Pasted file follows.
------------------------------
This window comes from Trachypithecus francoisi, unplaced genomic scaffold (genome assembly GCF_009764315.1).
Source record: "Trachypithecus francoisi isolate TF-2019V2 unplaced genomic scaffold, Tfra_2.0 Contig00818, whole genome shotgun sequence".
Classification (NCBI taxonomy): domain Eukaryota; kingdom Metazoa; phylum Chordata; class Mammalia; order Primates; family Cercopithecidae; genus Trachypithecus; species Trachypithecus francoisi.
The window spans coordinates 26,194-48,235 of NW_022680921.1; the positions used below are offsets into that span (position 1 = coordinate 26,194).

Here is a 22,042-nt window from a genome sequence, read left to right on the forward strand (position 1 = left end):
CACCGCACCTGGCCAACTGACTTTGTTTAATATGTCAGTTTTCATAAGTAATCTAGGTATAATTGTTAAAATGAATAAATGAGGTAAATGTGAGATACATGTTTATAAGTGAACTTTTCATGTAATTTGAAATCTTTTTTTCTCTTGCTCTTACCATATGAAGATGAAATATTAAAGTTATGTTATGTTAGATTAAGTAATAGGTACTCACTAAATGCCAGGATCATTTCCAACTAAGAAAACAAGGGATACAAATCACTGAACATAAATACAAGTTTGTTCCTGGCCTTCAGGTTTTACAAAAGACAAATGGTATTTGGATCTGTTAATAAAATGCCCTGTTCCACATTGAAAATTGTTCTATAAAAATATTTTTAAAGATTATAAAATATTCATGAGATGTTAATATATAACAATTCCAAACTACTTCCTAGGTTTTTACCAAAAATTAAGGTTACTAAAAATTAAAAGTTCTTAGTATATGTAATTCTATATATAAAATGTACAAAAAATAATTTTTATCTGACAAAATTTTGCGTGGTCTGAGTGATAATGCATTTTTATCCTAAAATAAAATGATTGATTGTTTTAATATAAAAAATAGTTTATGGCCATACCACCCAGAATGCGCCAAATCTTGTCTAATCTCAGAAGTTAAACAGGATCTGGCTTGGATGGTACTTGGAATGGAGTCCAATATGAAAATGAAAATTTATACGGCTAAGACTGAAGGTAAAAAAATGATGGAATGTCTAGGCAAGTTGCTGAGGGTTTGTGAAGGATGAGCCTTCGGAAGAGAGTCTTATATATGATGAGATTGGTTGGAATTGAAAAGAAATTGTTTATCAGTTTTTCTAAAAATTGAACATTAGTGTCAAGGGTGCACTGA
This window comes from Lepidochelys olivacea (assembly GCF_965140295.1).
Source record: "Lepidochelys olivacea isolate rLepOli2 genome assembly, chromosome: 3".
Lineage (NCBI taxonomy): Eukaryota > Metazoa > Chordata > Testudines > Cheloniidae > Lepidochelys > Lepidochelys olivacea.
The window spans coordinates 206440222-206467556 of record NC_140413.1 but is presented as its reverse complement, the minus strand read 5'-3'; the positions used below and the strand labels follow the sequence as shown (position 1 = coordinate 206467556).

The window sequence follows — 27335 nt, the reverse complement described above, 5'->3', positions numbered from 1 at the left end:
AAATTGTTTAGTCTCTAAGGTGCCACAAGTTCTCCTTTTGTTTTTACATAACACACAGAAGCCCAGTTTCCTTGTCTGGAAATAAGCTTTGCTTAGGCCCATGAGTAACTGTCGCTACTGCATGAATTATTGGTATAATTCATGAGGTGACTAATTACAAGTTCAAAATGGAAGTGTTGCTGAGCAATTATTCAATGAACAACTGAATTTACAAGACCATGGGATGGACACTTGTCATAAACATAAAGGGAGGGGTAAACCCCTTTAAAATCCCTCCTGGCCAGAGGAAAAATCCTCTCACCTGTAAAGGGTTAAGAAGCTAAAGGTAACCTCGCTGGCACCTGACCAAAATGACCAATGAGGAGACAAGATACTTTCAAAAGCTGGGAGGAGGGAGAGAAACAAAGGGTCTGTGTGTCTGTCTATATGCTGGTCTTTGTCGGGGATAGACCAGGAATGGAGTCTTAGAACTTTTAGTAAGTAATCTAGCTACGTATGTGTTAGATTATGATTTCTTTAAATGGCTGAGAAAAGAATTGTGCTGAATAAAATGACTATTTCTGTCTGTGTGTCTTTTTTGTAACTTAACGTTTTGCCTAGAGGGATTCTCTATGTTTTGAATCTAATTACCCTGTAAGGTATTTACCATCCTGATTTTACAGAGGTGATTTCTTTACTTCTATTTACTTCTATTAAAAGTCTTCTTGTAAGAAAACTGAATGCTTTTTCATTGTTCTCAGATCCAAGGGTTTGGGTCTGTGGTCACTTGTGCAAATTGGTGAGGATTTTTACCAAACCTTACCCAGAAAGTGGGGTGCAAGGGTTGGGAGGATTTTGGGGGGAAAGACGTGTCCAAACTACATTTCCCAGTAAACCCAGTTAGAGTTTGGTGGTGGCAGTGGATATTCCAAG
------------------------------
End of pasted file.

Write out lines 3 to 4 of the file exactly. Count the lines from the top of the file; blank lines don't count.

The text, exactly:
Classification (NCBI taxonomy): domain Eukaryota; kingdom Metazoa; phylum Chordata; class Mammalia; order Primates; family Cercopithecidae; genus Trachypithecus; species Trachypithecus francoisi.
The window spans coordinates 26,194-48,235 of NW_022680921.1; the positions used below are offsets into that span (position 1 = coordinate 26,194).